Amputee Rehabilitation

Amputee Rehabilitation Image | Amputee Rehabilitation

ProActive Physical Therapy & Rehabilitation therapists have a passion for providing high quality therapy to individuals who have any type of amputation throughout the rehabilitation process that begins pre-operatively and continues until the maximum functional level is achieved (including work and athletic pursuits.) Several unique characteristics of the Central Savannah River Area (CSRA) bring together a "perfect storm" of factors that result in a higher-than-average population of individuals with amputation. The area has a level 1 trauma center, a regional burn center, an extensive medical community with several orthopedic and vascular surgery groups, and a variety of manufacturing plants. Augusta has been described as "the buckle of the stroke belt" with heredity and lifestyle factors that contribute to stroke, cardiovascular disease and many chronic medical problems known to be risk factors for amputation. As a result, ProActive physical therapists have training and experience treating hundreds of amputees since 1989. We have expertise training clients to use all types of prosthetics, including upper extremity body-powered, myoelectrics and hybrids; and lower extremity mechanical and microprocessor-controlled. We have treated dozens of bilateral amputees using both conventional prostheses and foreshortened prostheses ("stubbies".) We have enjoyed training both above- and below-knee amputees to run, play basketball, golf and play disc golf.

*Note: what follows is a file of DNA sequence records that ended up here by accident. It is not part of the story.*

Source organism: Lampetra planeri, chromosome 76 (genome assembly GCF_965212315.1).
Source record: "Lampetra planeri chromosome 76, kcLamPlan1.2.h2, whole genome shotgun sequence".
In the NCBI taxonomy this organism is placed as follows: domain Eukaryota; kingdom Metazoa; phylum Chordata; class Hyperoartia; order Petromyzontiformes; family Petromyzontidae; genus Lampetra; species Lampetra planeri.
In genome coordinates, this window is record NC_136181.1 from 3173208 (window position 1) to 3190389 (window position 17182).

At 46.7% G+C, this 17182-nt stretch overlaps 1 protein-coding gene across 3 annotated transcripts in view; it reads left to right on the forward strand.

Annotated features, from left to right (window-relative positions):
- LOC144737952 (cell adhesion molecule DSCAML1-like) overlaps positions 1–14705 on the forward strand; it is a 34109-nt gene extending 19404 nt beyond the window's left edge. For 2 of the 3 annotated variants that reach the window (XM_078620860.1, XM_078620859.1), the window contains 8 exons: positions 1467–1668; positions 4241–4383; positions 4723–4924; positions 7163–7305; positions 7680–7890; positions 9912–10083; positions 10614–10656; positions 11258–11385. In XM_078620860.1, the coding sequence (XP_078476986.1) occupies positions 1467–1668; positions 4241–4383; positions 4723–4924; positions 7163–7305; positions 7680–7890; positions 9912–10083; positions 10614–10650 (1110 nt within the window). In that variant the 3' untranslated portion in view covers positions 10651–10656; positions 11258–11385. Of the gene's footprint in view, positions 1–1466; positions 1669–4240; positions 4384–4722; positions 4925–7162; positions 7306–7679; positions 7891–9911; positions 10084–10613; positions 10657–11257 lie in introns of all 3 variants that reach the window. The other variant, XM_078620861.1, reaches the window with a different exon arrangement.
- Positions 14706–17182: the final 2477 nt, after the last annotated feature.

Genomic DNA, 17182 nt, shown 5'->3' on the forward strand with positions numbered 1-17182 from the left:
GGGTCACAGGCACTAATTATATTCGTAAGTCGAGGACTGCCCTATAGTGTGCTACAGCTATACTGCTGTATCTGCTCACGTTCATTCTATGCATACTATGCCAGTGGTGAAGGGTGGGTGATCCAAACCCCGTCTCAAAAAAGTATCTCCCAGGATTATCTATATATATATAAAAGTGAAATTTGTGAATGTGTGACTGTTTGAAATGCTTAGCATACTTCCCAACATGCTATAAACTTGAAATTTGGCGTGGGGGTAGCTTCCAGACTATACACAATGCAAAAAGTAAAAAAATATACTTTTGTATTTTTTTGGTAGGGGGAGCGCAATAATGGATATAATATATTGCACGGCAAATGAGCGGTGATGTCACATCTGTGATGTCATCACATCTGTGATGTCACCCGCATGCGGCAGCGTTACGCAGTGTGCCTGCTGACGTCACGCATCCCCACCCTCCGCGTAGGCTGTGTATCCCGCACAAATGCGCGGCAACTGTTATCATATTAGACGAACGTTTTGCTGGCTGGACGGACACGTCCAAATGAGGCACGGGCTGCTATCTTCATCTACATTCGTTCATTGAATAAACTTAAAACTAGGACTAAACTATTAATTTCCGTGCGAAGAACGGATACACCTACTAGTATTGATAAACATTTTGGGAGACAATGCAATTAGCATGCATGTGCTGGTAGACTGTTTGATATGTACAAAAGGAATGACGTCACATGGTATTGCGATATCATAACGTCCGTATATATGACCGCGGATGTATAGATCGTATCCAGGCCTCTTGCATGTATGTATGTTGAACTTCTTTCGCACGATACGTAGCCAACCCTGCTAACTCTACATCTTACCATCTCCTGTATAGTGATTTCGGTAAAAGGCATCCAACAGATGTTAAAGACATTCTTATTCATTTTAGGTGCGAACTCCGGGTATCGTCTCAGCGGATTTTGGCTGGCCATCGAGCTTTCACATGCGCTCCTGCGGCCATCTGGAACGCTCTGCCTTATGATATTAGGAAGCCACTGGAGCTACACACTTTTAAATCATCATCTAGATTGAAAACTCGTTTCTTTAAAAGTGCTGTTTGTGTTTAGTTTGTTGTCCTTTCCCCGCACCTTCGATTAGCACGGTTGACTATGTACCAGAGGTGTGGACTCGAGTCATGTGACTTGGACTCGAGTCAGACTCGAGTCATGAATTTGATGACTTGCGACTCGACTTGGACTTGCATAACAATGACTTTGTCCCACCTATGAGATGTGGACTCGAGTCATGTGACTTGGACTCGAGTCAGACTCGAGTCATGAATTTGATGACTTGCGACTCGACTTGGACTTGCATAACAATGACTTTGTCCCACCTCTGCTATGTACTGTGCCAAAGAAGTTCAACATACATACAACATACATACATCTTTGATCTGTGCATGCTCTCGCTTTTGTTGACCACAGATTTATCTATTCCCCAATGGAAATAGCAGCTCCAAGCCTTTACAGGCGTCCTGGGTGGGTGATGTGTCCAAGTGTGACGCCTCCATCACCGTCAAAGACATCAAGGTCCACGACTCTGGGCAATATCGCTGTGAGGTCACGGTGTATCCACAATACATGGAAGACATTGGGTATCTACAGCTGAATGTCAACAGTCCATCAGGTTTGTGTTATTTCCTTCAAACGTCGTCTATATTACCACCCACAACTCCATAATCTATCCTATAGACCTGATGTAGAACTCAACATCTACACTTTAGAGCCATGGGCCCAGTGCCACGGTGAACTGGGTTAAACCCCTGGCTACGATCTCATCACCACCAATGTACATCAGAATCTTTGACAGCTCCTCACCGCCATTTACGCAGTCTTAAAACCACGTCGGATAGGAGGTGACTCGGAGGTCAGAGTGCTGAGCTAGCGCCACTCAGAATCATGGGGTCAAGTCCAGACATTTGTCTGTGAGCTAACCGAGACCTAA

ProActive Physical Therapy & Rehabilitation uses an eclectic treatment approach to meet the complex needs of amputees. Our facility features an overhead ceiling harness system to allow over-ground and treadmill walking without the possibility of falling. We collaborate with all prosthetic providers in the CSRA to achieve optimal outcomes.

Diane Wilson, PT, CEAS II has published articles on the topic of amputee rehabilitation, presented seminars for continuing education units to Workers Compensation case managers and other rehabilitation professionals, volunteered to perform gait assessment and training at national amputee conferences, and facilitated an amputee support group.